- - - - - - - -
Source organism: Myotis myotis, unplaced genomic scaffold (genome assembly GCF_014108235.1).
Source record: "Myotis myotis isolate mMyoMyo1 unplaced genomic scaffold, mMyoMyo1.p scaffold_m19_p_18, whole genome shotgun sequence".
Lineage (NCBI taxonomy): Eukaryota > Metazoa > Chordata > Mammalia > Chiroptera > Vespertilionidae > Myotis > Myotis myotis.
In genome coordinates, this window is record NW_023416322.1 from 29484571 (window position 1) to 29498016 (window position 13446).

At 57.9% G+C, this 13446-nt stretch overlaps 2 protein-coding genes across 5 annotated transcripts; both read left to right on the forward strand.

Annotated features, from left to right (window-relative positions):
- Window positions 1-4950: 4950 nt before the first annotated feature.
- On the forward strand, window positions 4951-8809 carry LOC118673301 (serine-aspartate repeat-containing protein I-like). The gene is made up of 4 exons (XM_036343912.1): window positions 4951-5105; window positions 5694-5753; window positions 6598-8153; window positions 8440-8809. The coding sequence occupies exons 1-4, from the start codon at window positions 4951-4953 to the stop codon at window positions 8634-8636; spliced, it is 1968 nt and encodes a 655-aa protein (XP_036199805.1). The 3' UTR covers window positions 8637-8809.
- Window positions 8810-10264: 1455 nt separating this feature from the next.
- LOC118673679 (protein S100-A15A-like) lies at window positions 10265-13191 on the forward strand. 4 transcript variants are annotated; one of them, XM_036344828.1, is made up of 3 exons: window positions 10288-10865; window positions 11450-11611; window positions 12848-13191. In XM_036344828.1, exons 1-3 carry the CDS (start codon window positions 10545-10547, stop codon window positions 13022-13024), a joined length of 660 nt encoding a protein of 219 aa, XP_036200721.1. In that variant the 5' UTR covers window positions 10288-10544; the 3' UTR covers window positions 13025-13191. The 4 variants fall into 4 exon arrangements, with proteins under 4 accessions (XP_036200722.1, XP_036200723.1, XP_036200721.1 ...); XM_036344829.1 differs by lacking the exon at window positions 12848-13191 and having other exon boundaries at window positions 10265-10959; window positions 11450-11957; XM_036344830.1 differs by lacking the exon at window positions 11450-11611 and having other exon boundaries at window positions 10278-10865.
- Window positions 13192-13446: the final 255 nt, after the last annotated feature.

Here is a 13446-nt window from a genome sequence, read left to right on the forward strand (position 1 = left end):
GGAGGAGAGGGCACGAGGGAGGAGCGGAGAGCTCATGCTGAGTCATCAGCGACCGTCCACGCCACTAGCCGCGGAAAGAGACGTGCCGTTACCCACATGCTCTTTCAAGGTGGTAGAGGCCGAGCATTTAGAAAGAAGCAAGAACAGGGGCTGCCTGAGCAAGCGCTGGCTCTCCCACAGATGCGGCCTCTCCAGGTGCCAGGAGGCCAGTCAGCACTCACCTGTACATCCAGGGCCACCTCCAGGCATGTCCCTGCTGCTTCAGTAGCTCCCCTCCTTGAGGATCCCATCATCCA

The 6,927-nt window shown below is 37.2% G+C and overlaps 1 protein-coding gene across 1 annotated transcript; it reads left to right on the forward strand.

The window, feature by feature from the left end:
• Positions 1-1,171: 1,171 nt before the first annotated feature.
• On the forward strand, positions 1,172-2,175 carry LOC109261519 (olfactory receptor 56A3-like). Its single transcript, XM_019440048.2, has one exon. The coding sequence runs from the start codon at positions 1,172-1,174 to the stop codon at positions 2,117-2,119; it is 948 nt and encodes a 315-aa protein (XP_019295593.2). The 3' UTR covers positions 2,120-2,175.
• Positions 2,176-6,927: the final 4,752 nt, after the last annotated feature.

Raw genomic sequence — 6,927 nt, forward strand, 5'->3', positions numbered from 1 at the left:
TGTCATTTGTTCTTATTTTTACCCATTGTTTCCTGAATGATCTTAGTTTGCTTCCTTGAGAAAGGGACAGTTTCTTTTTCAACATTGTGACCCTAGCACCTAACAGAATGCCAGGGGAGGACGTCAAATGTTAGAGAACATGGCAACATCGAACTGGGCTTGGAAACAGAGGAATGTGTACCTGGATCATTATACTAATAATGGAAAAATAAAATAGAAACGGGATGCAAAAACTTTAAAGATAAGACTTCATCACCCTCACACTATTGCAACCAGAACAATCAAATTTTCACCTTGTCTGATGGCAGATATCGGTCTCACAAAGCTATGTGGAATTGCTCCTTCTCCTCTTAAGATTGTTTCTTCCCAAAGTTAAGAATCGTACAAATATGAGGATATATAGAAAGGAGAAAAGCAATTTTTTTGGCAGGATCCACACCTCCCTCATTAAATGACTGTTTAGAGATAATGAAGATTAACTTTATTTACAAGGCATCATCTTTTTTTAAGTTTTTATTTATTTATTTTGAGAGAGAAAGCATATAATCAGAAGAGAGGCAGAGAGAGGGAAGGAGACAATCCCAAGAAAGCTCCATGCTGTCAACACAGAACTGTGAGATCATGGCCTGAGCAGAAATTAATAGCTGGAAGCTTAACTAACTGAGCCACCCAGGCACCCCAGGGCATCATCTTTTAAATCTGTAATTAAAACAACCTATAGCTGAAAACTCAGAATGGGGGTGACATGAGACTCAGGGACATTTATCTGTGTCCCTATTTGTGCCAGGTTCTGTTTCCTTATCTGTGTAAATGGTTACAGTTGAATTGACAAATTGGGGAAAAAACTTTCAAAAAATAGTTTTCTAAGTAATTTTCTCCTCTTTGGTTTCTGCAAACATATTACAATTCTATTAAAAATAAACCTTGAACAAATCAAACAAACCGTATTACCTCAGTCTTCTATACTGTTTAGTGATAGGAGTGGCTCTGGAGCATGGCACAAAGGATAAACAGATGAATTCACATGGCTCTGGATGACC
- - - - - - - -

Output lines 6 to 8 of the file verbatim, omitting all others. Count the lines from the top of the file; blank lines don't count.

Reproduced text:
Annotated features, from left to right (window-relative positions):
- Window positions 1-4950: 4950 nt before the first annotated feature.
- On the forward strand, window positions 4951-8809 carry LOC118673301 (serine-aspartate repeat-containing protein I-like). The gene is made up of 4 exons (XM_036343912.1): window positions 4951-5105; window positions 5694-5753; window positions 6598-8153; window positions 8440-8809. The coding sequence occupies exons 1-4, from the start codon at window positions 4951-4953 to the stop codon at window positions 8634-8636; spliced, it is 1968 nt and encodes a 655-aa protein (XP_036199805.1). The 3' UTR covers window positions 8637-8809.